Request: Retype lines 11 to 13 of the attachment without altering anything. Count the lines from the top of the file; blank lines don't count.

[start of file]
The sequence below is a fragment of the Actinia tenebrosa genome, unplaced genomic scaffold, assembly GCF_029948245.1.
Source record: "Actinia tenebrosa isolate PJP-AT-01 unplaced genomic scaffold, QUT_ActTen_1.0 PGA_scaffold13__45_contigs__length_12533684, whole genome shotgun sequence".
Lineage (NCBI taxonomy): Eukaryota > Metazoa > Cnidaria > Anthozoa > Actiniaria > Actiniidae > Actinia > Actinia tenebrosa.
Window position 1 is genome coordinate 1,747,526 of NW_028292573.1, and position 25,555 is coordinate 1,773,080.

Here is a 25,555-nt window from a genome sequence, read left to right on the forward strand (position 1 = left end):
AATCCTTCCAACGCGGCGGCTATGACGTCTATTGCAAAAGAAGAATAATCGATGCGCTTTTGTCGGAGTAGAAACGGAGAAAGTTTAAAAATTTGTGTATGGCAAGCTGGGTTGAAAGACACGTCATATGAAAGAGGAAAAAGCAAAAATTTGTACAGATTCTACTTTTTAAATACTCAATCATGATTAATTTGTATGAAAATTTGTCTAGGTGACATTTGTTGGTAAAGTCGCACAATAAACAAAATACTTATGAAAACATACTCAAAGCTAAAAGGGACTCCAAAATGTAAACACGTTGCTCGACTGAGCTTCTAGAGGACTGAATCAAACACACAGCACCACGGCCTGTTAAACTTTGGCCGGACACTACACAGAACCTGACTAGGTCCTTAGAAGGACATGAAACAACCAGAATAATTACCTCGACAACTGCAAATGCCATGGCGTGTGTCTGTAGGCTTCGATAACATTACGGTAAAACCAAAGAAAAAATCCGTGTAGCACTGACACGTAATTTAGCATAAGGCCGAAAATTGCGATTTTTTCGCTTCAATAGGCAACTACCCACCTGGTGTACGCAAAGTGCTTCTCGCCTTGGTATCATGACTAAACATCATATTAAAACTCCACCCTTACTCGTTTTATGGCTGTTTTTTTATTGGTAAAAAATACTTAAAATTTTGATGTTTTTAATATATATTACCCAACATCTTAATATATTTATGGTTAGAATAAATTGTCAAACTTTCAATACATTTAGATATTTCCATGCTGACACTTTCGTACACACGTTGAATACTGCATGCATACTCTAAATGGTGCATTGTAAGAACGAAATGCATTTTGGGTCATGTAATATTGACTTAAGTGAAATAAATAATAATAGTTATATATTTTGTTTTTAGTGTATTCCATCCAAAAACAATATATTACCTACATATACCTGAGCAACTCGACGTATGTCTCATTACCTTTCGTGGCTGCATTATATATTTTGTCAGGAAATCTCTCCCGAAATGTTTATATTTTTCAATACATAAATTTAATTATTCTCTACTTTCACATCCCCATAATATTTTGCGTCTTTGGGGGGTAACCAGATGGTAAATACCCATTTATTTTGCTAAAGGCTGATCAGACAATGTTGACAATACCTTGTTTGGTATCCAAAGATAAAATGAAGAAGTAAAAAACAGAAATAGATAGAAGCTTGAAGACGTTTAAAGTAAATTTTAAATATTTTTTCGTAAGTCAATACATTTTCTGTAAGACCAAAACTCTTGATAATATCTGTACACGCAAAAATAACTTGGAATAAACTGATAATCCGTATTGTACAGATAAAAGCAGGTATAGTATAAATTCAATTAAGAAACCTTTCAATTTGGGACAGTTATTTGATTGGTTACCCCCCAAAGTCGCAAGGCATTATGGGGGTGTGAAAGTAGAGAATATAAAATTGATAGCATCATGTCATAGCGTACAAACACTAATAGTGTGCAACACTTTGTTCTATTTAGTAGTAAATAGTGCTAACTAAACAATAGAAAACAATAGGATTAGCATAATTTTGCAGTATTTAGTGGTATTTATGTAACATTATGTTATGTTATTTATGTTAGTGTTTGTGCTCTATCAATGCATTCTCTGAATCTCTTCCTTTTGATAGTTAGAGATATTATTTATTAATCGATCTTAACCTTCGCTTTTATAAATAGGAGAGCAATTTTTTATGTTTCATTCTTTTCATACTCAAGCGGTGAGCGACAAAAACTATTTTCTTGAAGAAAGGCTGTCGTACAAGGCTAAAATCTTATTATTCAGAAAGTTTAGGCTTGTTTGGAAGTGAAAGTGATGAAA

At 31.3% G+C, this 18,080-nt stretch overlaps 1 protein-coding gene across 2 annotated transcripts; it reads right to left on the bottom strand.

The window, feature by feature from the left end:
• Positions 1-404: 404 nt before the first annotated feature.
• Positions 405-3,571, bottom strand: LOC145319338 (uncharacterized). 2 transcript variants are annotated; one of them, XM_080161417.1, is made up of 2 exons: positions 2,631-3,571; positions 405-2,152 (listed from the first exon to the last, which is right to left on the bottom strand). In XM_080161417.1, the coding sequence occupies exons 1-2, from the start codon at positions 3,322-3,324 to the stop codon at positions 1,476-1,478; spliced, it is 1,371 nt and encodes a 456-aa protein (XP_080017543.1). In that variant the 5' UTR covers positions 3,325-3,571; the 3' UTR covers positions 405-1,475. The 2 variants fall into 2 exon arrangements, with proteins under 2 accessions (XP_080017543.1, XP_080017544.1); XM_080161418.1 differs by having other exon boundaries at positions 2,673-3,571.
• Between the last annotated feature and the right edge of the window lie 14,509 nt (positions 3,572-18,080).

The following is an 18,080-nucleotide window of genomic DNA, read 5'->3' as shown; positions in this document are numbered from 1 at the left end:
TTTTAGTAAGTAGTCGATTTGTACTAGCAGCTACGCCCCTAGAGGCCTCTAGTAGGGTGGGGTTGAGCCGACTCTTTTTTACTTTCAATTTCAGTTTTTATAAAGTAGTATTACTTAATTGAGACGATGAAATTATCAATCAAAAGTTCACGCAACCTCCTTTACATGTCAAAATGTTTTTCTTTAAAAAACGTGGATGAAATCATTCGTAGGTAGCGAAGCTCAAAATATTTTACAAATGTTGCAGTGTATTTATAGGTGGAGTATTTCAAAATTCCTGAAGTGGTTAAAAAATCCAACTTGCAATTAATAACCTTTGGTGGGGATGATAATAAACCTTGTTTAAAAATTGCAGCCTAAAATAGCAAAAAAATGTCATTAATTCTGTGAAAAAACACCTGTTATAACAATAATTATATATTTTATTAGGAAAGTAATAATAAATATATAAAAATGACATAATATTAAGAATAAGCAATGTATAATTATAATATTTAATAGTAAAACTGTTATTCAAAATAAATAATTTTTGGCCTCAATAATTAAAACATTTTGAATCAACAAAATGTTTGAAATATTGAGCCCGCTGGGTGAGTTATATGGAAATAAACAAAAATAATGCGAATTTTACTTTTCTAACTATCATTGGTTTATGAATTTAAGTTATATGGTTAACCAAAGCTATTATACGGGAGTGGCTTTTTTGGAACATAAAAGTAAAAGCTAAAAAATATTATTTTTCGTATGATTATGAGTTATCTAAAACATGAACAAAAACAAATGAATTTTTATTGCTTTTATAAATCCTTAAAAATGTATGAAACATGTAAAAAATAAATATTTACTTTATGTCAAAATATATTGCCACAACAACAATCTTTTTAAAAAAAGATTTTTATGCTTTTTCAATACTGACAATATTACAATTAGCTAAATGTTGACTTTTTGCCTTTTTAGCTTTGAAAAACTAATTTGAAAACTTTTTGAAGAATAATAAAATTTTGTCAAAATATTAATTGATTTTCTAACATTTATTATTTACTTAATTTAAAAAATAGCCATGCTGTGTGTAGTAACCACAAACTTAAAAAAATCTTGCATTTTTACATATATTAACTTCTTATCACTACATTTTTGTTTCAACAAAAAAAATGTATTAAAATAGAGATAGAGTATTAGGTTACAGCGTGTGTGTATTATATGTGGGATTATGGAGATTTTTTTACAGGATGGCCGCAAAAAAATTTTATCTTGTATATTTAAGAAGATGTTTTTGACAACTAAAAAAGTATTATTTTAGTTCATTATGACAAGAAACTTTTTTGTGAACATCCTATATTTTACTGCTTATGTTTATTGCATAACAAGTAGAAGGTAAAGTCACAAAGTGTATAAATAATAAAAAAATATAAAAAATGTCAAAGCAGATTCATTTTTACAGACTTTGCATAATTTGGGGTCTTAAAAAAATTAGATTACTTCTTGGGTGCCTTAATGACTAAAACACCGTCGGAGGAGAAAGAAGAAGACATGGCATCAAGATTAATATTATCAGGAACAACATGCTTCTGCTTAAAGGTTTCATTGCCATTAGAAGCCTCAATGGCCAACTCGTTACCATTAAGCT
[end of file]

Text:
• Between the last annotated feature and the right edge of the window lie 14,509 nt (positions 3,572-18,080).

The following is an 18,080-nucleotide window of genomic DNA, read 5'->3' as shown; positions in this document are numbered from 1 at the left end:
TTTTAGTAAGTAGTCGATTTGTACTAGCAGCTACGCCCCTAGAGGCCTCTAGTAGGGTGGGGTTGAGCCGACTCTTTTTTACTTTCAATTTCAGTTTTTATAAAGTAGTATTACTTAATTGAGACGATGAAATTATCAATCAAAAGTTCACGCAACCTCCTTTACATGTCAAAATGTTTTTCTTTAAAAAACGTGGATGAAATCATTCGTAGGTAGCGAAGCTCAAAATATTTTACAAATGTTGCAGTGTATTTATAGGTGGAGTATTTCAAAATTCCTGAAGTGGTTAAAAAATCCAACTTGCAATTAATAACCTTTGGTGGGGATGATAATAAACCTTGTTTAAAAATTGCAGCCTAAAATAGCAAAAAAATGTCATTAATTCTGTGAAAAAACACCTGTTATAACAATAATTATATATTTTATTAGGAAAGTAATAATAAATATATAAAAATGACATAATATTAAGAATAAGCAATGTATAATTATAATATTTAATAGTAAAACTGTTATTCAAAATAAATAATTTTTGGCCTCAATAATTAAAACATTTTGAATCAACAAAATGTTTGAAATATTGAGCCCGCTGGGTGAGTTATATGGAAATAAACAAAAATAATGCGAATTTTACTTTTCTAACTATCATTGGTTTATGAATTTAAGTTATATGGTTAACCAAAGCTATTATACGGGAGTGGCTTTTTTGGAACATAAAAGTAAAAGCTAAAAAATATTATTTTTCGTATGATTATGAGTTATCTAAAACATGAACAAAAACAAATGAATTTTTATTGCTTTTATAAATCCTTAAAAATGTATGAAACATGTAAAAAATAAATATTTACTTTATGTCAAAATATATTGCCACAACAACAATCTTTTTAAAAAAAGATTTTTATGCTTTTTCAATACTGACAATATTACAATTAGCTAAATGTTGACTTTTTGCCTTTTTAGCTTTGAAAAACTAATTTGAAAACTTTTTGAAGAATAATAAAATTTTGTCAAAATATTAATTGATTTTCTAACATTTATTATTTACTTAATTTAAAAAATAGCCATGCTGTGTGTAGTAACCACAAACTTAAAAAAATCTTGCATTTTTACATATATTAACTTCTTATCACTACATTTTTGTTTCAACAAAAAAAATGTATTAAAATAGAGATAGAGTATTAGGTTACAGCGTGTGTGTATTATATGTGGGATTATGGAGATTTTTTTACAGGATGGCCGCAAAAAAATTTTATCTTGTATATTTAAGAAGATGTTTTTGACAACTAAAAAAGTATTATTTTAGTTCATTATGACAAGAAACTTTTTTGTGAACATCCTATATTTTACTGCTTATGTTTATTGCATAACAAGTAGAAGGTAAAGTCACAAAGTGTATAAATAATAAAAAAATATAAAAAATGTCAAAGCAGATTCATTTTTACAGACTTTGCATAATTTGGGGTCTTAAAAAAATTAGATTACTTCTTGGGTGCCTTAATGACTAAAACACCGTCGGAGGAGAAAGAAGAAGACATGGCATCAAGATTAATATTATCAGGAACAACATGCTTCTGCTTAAAGGTTTCATTGCCATTAGAAGCCTCAATGGCCAACTCGTTACCATTAAGCT